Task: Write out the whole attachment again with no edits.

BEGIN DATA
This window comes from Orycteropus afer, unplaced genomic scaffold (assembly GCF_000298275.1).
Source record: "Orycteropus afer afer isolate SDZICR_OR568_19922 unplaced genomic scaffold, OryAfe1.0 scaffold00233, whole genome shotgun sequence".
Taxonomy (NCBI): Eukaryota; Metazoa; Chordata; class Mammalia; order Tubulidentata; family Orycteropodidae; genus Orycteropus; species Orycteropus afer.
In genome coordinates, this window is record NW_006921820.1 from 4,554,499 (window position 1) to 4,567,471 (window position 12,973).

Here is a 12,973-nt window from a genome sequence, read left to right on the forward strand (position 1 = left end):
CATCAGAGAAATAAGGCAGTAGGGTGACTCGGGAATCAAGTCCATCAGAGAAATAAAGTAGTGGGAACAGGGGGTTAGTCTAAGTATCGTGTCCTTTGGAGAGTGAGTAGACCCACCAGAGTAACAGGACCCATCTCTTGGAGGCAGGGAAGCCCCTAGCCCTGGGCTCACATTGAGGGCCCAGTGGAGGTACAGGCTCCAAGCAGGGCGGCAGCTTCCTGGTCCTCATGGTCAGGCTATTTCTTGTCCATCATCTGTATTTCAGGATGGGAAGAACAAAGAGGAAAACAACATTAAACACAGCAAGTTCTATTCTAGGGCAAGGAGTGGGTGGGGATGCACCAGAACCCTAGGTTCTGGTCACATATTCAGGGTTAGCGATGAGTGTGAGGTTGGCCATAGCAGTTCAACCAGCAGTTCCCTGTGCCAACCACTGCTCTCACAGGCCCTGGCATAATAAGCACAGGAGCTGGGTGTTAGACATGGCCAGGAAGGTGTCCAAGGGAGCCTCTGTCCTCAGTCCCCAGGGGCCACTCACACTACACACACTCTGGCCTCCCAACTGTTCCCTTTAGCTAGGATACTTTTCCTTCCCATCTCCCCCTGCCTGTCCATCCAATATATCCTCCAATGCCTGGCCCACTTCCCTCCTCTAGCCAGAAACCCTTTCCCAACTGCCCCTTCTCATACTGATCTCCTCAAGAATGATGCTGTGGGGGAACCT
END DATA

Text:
This window comes from Orycteropus afer, unplaced genomic scaffold (assembly GCF_000298275.1).
Source record: "Orycteropus afer afer isolate SDZICR_OR568_19922 unplaced genomic scaffold, OryAfe1.0 scaffold00233, whole genome shotgun sequence".
Taxonomy (NCBI): Eukaryota; Metazoa; Chordata; class Mammalia; order Tubulidentata; family Orycteropodidae; genus Orycteropus; species Orycteropus afer.
In genome coordinates, this window is record NW_006921820.1 from 4,554,499 (window position 1) to 4,567,471 (window position 12,973).

Here is a 12,973-nt window from a genome sequence, read left to right on the forward strand (position 1 = left end):
CATCAGAGAAATAAGGCAGTAGGGTGACTCGGGAATCAAGTCCATCAGAGAAATAAAGTAGTGGGAACAGGGGGTTAGTCTAAGTATCGTGTCCTTTGGAGAGTGAGTAGACCCACCAGAGTAACAGGACCCATCTCTTGGAGGCAGGGAAGCCCCTAGCCCTGGGCTCACATTGAGGGCCCAGTGGAGGTACAGGCTCCAAGCAGGGCGGCAGCTTCCTGGTCCTCATGGTCAGGCTATTTCTTGTCCATCATCTGTATTTCAGGATGGGAAGAACAAAGAGGAAAACAACATTAAACACAGCAAGTTCTATTCTAGGGCAAGGAGTGGGTGGGGATGCACCAGAACCCTAGGTTCTGGTCACATATTCAGGGTTAGCGATGAGTGTGAGGTTGGCCATAGCAGTTCAACCAGCAGTTCCCTGTGCCAACCACTGCTCTCACAGGCCCTGGCATAATAAGCACAGGAGCTGGGTGTTAGACATGGCCAGGAAGGTGTCCAAGGGAGCCTCTGTCCTCAGTCCCCAGGGGCCACTCACACTACACACACTCTGGCCTCCCAACTGTTCCCTTTAGCTAGGATACTTTTCCTTCCCATCTCCCCCTGCCTGTCCATCCAATATATCCTCCAATGCCTGGCCCACTTCCCTCCTCTAGCCAGAAACCCTTTCCCAACTGCCCCTTCTCATACTGATCTCCTCAAGAATGATGCTGTGGGGGAACCT